In order to use the command line, you’ll need SSH access to your server. Not all hosts offer this, or it may be off by default. Check with your host.
In order to import the data via the command line, first you need to uncompress the database that you downloaded from you old host, so that you have the .sql file, instead of a gzip archive. Upload the .sql file to your new host, put it in the root directory to make it easier. I’ll be giving you some terminal commands below, anything within parentheses () should be filled in with your specific information, and remove the parentheses.
Log into your new hosting account through the Terminal:
ssh (domain name) -l (user name)
Type your password when prompted, and hit [Enter]
mysql -u(your database user name) -p(database password) -D(name of the database you created in step#3) < (name of file you uploaded.sql)
If all goes well, that’s it… your data has now been imported into your new database. You can close the terminal. You can check to see if your data was imported into your new database by logging back into phpMyAdmin and viewing the database. note: if you have SSH access to both your old host, and your new host, then you can actually just import the data without downloading the database and then re-uploading it. I don’t know how to do that, so I’m not covering it here.
6. You’re almost done, just 2 steps left! Go to the site files that you downloaded from your old host, and open the file named wp-config.php. You’ll need to edit the information at the top of that file to reflect the new database name, user name, password, and possibly ‘DB_HOST’.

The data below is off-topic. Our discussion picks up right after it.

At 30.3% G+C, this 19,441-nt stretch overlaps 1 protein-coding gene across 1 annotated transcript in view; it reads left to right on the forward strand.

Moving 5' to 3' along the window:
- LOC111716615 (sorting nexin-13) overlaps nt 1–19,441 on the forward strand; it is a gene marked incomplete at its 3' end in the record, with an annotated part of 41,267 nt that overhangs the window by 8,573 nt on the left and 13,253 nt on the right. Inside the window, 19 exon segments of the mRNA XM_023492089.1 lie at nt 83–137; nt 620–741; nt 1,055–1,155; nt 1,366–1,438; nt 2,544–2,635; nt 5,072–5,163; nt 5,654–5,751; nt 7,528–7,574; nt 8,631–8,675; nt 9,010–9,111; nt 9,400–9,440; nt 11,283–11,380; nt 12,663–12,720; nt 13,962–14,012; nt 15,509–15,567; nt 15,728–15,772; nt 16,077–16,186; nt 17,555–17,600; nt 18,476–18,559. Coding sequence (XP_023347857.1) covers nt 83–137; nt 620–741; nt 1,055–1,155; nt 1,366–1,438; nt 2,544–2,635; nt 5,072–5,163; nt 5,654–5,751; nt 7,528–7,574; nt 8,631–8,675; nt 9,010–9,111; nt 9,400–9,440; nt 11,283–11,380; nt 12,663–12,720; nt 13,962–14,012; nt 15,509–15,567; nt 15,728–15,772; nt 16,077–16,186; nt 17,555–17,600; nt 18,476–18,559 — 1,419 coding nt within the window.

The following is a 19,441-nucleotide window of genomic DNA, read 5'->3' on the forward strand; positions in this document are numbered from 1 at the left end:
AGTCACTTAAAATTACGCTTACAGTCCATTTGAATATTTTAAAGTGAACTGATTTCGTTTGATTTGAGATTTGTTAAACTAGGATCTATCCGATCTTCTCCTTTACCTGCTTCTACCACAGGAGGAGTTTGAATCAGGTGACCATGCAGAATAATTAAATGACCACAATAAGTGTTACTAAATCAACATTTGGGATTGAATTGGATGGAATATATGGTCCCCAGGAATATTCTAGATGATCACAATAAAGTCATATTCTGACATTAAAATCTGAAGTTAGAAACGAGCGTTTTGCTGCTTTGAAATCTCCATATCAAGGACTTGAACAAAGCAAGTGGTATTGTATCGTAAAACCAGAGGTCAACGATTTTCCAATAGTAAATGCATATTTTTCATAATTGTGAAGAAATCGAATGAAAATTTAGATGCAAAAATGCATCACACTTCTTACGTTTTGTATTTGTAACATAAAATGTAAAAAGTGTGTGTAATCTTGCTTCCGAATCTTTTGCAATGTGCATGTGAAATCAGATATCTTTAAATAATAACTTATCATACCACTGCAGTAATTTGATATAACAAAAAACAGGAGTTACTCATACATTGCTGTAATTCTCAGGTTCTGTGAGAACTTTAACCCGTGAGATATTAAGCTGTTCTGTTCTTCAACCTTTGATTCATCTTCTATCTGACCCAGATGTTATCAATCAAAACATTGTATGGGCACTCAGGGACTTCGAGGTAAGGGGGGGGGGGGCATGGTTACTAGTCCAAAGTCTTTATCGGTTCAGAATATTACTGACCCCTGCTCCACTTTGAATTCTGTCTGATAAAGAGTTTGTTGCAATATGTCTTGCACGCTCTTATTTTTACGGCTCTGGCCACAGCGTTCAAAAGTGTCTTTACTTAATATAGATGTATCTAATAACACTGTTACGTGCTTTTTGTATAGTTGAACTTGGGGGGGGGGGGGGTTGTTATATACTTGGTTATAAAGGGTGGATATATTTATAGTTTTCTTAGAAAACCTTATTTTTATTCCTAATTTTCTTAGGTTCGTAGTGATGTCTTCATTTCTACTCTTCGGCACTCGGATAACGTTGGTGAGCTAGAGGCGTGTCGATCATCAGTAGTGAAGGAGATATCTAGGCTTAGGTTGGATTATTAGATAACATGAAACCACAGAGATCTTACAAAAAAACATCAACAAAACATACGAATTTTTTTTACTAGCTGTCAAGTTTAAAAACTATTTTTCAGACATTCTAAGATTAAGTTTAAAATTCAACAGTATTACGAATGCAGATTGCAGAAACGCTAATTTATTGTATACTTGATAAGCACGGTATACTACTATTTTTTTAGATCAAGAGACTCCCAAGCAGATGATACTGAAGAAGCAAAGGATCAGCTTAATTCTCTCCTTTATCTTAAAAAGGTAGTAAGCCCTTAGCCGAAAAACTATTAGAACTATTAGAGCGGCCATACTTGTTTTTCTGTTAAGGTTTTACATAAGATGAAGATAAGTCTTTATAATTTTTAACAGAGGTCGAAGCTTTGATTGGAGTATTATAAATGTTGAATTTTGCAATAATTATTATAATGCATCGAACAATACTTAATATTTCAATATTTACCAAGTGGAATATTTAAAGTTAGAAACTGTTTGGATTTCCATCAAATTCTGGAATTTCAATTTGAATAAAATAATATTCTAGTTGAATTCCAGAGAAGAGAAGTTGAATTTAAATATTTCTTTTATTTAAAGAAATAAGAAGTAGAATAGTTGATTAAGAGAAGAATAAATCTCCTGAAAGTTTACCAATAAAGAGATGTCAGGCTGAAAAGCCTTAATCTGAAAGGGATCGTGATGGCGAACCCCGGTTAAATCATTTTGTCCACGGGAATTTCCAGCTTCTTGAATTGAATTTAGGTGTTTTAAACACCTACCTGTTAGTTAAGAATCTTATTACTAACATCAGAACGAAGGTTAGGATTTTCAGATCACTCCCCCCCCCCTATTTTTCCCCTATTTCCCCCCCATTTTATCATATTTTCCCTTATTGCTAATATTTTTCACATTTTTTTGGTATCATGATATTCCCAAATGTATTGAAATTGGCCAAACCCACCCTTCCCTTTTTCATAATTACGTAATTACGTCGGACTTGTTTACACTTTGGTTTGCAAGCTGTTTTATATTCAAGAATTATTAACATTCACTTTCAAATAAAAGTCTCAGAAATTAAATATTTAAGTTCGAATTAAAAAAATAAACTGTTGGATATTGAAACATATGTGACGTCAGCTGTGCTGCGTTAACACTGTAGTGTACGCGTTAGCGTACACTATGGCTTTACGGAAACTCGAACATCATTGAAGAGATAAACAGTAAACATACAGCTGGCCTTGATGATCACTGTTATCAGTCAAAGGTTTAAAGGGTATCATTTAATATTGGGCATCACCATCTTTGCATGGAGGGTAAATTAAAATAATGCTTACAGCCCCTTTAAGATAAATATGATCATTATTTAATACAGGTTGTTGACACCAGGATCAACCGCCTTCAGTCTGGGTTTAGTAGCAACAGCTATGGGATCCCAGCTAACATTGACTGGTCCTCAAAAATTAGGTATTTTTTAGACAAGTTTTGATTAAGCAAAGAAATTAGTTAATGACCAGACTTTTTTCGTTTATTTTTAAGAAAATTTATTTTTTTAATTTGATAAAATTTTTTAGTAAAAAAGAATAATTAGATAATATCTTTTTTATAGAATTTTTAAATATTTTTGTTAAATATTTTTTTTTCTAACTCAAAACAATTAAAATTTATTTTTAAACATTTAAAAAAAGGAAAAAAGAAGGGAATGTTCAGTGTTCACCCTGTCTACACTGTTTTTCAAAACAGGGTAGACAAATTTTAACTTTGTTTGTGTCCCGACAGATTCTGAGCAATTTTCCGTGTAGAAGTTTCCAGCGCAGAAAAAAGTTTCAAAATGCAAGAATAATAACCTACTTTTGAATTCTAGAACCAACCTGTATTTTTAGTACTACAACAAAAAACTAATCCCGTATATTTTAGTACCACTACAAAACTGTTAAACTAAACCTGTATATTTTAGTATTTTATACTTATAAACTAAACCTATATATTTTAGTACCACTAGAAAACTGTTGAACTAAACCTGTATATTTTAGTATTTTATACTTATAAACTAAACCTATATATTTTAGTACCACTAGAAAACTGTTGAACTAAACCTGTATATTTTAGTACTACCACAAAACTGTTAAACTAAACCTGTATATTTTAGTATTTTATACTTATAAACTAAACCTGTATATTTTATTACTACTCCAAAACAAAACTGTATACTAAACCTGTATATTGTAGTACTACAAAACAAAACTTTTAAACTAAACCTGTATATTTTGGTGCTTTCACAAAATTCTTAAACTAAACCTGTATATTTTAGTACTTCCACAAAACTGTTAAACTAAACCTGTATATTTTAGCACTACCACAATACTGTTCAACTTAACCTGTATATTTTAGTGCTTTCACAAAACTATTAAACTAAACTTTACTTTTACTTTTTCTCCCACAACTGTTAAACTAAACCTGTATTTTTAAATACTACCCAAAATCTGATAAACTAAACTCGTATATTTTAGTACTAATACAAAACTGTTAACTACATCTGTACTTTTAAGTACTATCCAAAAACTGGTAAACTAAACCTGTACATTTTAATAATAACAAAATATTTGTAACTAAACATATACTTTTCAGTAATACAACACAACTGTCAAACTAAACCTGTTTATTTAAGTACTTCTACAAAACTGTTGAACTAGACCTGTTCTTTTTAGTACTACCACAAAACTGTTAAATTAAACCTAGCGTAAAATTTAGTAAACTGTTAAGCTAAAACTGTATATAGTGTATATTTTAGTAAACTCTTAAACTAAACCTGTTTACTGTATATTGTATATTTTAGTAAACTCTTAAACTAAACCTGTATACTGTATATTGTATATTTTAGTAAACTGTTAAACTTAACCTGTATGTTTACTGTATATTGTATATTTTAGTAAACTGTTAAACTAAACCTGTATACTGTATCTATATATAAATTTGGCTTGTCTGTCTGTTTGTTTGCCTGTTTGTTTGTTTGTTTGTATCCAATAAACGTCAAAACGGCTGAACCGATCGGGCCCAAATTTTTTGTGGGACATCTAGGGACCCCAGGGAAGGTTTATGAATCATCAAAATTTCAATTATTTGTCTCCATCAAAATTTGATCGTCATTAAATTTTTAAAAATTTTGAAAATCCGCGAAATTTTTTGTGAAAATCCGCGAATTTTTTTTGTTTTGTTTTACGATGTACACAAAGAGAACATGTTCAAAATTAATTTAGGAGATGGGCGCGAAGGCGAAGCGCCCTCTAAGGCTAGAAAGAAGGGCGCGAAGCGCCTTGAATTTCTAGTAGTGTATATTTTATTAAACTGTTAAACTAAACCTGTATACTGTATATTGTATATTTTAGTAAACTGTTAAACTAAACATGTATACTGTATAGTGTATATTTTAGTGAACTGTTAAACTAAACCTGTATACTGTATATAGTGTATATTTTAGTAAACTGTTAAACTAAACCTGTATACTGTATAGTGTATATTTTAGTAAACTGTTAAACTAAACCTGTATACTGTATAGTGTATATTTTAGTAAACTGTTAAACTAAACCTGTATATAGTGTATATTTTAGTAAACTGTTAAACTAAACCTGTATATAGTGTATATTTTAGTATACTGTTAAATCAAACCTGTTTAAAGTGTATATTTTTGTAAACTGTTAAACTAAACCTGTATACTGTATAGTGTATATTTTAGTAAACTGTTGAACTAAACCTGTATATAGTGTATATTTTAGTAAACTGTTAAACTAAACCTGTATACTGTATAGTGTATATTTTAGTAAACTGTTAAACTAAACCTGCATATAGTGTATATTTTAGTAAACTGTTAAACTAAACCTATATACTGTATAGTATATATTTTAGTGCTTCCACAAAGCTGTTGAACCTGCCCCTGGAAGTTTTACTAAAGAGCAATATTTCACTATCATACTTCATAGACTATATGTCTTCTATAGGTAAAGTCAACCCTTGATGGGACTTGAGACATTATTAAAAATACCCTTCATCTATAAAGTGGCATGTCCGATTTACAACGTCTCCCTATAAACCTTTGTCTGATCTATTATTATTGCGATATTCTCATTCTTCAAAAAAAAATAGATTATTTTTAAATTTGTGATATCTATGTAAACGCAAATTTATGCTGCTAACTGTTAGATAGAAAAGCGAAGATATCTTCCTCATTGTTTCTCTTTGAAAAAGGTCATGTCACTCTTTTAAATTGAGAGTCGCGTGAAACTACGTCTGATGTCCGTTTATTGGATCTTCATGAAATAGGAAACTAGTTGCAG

7. Upload all of the files to the proper directory on your new host.
That’s it! If all went well, you wordpress blog has successfully been moved from one host to another.
Unfortunately, in my case, there were a few more steps. After following the steps above, my site worked fine, but WordPress itself had a few bugs. I had to reinstall WordPress from scratch. I’m not going to go over that in as much detail, but I will give you the super-quick rundown version:
1. Move all the files on your new host into another folder on the server (to get them out of the way).
2. Create another blank database.
3. Install WordPress from scratch using their instructions. WordPress will populate your new database with empty fields.
4. Using phpMyAdmin, delete the new database fields that WordPress created in step #3. [ more info ]
5. Using the methods mentioned earlier, re-impoort your data into the new database.
6. Re-install whatever plugins you were using.
7. Move all non-Wordpress files back into your main directory (from step #1)
After all that, everything seems to be working again. Yay!
This post ballooned into a much longer post than I had anticipated, and after writing it I realized that so much can happen that would cause these instructions to change. So, please use this is it was intended… just to get you started with some basic information, or to fill in some gaps in information you already have. You may need to figure out some more things along the way. In addition to Podz’ WordPress Guides, I also recommend looking through the WordPress Codex, and the WordPress user discussions for finding more information.